What is a CPU?

Computers have been around for decades and have worked their way into almost every home, school, and business. Despite the prevalence of computer equipment, many people are still confused by some of the technical language and jargon that comes with the territory.

Computers consist of a variety of components, each of which performs an individual function to ensure the system works as a whole. One of these components is the CPU, which is an incredibly important part of any operating system.

Here we will outline exactly what a CPU is, what it does, and some examples of this vital piece of the computing puzzle. 

What does CPU stand for? 

Like many computing components, CPU is an acronym. CPU stands for Central Processing Unit but can also reference a main processor or any processor. 

What is a CPU? 

The CPU is essentially the computer’s brain and carries out instructions from the system software. It performs calculations, logic checks, controls, and input/output (I/O) operations that are communicated to it by the software. It is an internal component not usually exposed outside a computer device’s casing.

What is the CPU made from? 

The CPU consists of a silicon chip that is set into a special socket on the computer’s motherboard. These components contain billions of tiny transistors on the chip, enabling it to carry out the calculations and operations outlined above. As they turn on and off, they convey 1s and 0s to translate any electronic input into an operation. 

The CPU will largely determine the speed of the computer and its response to inputs. Over the years, the transistors on the chip have become smaller, resulting in increased speed. There is even an observed law that states that the number of transistors in an integrated circuit doubles every two years, known as Moore’s Law. 

However, not every CPU is constructed in the same way, as some CPUs are part of a System on Chip integration. 

What is System on Chip (SoC)?

In some devices, such as mobile and tablet computers, the CPU is embedded into a chip alongside other components. This is known as a System on Chip (SoC) approach, which can package the CPU alongside the GPU and memory

What is the difference between a CPU and a GPU?

We just mentioned a GPU, which may also have left you scratching your head. GPU stands for Graphics Processing Unit and is similar to the CPU but specifically designed to process graphics-related tasks. This can be things like displaying visuals on a screen, rendering 3D images, and more. In addition, the CPU and GPU will generally work together to offer even faster computer processing speeds.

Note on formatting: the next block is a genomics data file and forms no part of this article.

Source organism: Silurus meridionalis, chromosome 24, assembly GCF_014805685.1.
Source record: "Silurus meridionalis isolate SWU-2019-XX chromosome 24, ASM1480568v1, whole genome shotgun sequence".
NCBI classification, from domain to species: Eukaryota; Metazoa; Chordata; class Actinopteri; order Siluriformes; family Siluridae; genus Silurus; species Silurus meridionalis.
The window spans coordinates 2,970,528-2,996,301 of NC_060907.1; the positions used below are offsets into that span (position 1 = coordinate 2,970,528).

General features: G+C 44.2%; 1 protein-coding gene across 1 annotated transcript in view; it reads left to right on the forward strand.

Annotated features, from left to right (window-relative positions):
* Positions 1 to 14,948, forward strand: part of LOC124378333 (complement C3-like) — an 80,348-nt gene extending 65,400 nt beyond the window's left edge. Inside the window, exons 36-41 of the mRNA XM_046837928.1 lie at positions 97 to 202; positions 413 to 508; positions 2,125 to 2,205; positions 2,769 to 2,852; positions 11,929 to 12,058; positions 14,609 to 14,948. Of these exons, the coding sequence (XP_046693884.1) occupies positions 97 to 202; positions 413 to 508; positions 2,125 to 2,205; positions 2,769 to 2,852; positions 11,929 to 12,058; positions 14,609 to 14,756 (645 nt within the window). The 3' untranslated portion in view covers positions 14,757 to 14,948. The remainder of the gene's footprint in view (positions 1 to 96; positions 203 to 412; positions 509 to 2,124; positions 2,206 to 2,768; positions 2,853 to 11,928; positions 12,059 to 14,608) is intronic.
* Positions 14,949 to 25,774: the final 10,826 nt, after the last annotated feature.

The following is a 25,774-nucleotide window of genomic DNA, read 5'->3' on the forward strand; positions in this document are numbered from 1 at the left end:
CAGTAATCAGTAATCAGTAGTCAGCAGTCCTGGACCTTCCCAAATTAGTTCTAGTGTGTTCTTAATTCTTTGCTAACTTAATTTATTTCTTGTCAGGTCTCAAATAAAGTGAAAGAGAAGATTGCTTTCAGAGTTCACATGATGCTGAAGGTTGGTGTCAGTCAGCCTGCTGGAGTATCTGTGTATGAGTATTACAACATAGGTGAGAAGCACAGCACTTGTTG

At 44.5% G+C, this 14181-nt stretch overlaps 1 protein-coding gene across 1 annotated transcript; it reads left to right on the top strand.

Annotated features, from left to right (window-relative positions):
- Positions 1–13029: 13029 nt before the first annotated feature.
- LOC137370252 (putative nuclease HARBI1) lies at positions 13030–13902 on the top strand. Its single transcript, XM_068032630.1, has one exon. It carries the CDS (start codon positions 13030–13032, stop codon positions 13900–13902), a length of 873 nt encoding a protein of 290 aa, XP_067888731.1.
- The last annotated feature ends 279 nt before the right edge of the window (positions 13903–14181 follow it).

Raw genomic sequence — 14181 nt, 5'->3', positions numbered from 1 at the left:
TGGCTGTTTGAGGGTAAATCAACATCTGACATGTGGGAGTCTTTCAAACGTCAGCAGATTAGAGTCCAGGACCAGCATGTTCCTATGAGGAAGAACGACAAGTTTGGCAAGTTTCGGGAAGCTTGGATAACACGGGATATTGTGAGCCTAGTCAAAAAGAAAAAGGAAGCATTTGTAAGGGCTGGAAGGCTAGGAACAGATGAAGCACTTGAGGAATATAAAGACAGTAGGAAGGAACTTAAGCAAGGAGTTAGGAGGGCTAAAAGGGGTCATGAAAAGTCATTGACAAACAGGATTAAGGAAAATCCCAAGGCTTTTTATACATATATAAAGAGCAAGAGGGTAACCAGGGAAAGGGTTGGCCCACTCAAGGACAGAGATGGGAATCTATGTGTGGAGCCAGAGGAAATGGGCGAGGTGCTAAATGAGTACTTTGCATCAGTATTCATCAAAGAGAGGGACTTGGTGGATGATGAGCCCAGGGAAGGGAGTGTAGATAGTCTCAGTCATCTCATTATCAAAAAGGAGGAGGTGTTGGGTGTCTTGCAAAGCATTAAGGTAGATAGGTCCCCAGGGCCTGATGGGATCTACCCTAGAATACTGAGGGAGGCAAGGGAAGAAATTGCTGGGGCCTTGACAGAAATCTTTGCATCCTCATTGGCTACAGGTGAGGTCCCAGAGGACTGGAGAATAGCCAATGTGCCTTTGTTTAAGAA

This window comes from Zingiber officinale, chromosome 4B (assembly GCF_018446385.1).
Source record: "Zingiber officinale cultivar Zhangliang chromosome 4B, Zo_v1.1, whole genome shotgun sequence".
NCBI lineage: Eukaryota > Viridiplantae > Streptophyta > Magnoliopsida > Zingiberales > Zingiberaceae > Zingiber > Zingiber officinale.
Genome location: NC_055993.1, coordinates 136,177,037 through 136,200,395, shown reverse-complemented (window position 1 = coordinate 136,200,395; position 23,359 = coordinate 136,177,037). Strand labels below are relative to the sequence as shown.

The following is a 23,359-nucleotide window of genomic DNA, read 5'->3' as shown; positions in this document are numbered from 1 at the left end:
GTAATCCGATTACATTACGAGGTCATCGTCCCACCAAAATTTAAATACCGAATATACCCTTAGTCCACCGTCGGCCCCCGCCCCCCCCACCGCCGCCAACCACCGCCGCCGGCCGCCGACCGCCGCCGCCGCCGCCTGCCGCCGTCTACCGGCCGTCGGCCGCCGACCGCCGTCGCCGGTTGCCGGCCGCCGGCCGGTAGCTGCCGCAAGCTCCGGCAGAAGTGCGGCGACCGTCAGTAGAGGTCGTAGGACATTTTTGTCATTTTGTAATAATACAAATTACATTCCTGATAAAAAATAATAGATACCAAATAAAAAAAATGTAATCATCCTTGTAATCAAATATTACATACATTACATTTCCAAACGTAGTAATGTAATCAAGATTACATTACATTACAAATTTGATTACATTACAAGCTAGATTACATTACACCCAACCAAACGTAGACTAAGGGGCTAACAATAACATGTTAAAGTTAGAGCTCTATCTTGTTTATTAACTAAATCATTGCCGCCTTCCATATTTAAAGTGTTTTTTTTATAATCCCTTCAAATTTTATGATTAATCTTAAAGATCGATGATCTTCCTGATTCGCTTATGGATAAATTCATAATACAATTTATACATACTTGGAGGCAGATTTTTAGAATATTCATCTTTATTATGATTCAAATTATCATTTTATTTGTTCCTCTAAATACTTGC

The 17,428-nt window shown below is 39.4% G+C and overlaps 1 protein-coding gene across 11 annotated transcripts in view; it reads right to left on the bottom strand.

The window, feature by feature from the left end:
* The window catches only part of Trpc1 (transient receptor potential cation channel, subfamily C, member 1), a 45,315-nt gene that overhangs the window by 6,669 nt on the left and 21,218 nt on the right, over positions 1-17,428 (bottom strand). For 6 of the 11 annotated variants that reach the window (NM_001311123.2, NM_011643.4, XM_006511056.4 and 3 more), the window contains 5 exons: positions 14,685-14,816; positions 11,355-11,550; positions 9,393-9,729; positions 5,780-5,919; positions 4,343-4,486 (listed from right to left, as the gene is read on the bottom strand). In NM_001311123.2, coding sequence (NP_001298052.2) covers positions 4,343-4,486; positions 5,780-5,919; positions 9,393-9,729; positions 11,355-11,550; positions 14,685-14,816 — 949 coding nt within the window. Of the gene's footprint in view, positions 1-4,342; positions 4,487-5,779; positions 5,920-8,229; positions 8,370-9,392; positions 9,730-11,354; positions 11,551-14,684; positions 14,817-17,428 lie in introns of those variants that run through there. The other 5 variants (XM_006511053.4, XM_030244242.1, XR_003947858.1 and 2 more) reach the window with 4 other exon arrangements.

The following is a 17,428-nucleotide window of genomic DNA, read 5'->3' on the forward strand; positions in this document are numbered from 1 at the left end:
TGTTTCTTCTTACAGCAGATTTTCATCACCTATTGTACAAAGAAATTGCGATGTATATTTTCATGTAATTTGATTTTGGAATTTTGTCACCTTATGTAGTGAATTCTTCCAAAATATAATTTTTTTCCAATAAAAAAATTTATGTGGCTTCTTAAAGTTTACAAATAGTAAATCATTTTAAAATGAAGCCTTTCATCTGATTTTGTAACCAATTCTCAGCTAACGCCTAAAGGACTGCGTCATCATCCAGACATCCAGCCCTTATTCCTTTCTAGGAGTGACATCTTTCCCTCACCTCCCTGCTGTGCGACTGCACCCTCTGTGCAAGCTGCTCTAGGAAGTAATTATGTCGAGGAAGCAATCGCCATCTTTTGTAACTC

As well as a separate and dedicated GPU component, there is also the option for integrated graphics. Integrated graphics means that the GPU and CPU are built into the same chip, which can be efficient for some users but less effective for heavy graphics-based tasks such as video editing, gaming, and design. 

What does a CPU do? 

We have touched on the basic function of a CPU briefly already, but here we will break down its function in more detail. 

The CPU will generally receive, interpret and carry out commands. The commands are received from the RAM (Random Access Memory), and the CPU then interprets this command.

This command may need to be resolved through some simple mathematics or basic functions. The language of computer systems is numbers, so the CPU can be considered an extremely rapid calculator. This command may launch a piece of software, display an image on the screen or carry out a calculation on a spreadsheet. These steps are commonly referred to as fetch, decode and execute. 

The CPU can also assign tasks to other, more specialized components of the computer system. If you need to display a visual from a video game, for example, the CPU will assign this task to the GPU. 

CPU cores

Early CPUs made use of a single processing core, although modern CPUs made use of multiple cores. Having more than one core allows the CPU to carry out many actions at once, increasing the system’s speed and response times. 

Clock Speed

When looking at CPUs, you may encounter a clock speed specification. This number is presented in the unit of gigahertz (GHz). Essentially, this number determines how many instructions a CPU can carry out every second. Generally, a higher clock speed will denote a faster processor. 

History of CPUs

So now you have a basic idea of what a CPU is and what it is, but what is the component’s origin? 

The term has been used since 1955, with the first devices that could be referred to as CPUs emerging in the 1940s. 

However, CPUs, as we know them today, first came to light through the Intel 4004. This was the world’s first microprocessor with a CPU on a single chip. It was released in March 1971 and was incredibly important for the drastic advancement of computer systems over the next few decades. 


All you need to remember is that a CPU is the component of the computer that fetches inputs, decodes the instructions, and then executes the command. These commands can be distributed to more specialized hardware, such as the GPU. Many types of CPUs have different speeds, constructions, and sizes. They are used in various devices, from mobile phones to computers. 

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